Buddhists do not think suffering is an illusion. They think it is experienced, sticky, horrid and of samsara - due to attachment. It is as real as the rest of life. But it is an attempt at binary opposition to Christianity to put it down by labelling it swiftly as "illusion". The Buddhists of Tibet want rid of such suffering as much as any other believer or non-believer: it is a huge burden and limitation. To try to achieve non-attachment in such a setting is made into an immense even overbearing effort. They want their culture and religion restored in order to make such non-attachment more achievable, in order to have liberation here and now to achieve that deeper liberation that practice achieves. Plus, and according to Tibetan belief (and that of other Mahayana views), how can a Bodhissatva return and do good among others in such a repressive setting?
He has all these enemies, does Tom Wright, and one of them is the Enlightenment:
It is, I grant you, better to say that from suffering goodness can triumph than to lose hope altogether. For some people who would say that, the glass of faith is perhaps half full. But what the article has done, in a typically patronizing example of late-Enlightenment rhetoric, is to offer a glass that's half empty and getting emptier.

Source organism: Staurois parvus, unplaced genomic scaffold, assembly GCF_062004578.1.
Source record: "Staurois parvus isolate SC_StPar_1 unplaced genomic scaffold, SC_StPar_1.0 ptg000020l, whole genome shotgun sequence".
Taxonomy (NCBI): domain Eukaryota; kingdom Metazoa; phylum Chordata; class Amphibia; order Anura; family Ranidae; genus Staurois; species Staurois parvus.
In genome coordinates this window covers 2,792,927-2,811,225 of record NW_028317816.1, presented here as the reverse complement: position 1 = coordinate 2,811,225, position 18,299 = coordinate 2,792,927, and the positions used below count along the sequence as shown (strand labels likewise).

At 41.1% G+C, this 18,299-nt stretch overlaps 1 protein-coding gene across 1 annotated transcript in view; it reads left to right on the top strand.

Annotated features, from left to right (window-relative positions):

But in fact he is his own huge displayer of late-Enlightenment rhetoric. To speak of one truth, as he does, and to misunderstand history and theology, is such a display of Enlightenment objectivism. He also gets muddled between the pluralistic and relativistic and the Enlightenment task and method of aiming for objectivity.
Real Christianity, the full-glass version, is both the truth that makes sense of all other truth and the truth that offers itself as the framework within which those other truths will find their meaning. The one thing it doesn't do, uncomfortably for today's pluralistic world, is offer itself as one truth among many, or one version of a single truth common to all.
Well it may just have to be so, because this is how the world is so composed; what he is seeking is privilege for his version of the truth: not only for Christianity as a whole but his rather narrow theological version of it, and one that rides roughshod over historiography. But it all gets much worse when he shows his ranting side about secularism:
First, the current controversy about embryo cloning. Our present government has been pushing through, hard and fast, legislation that comes from a militantly atheist and secularist lobby.
What utter rubbish. This is the logic of the football supporters club, chanting and making a noise. He wants to join in with his pals on this side of a line he draws: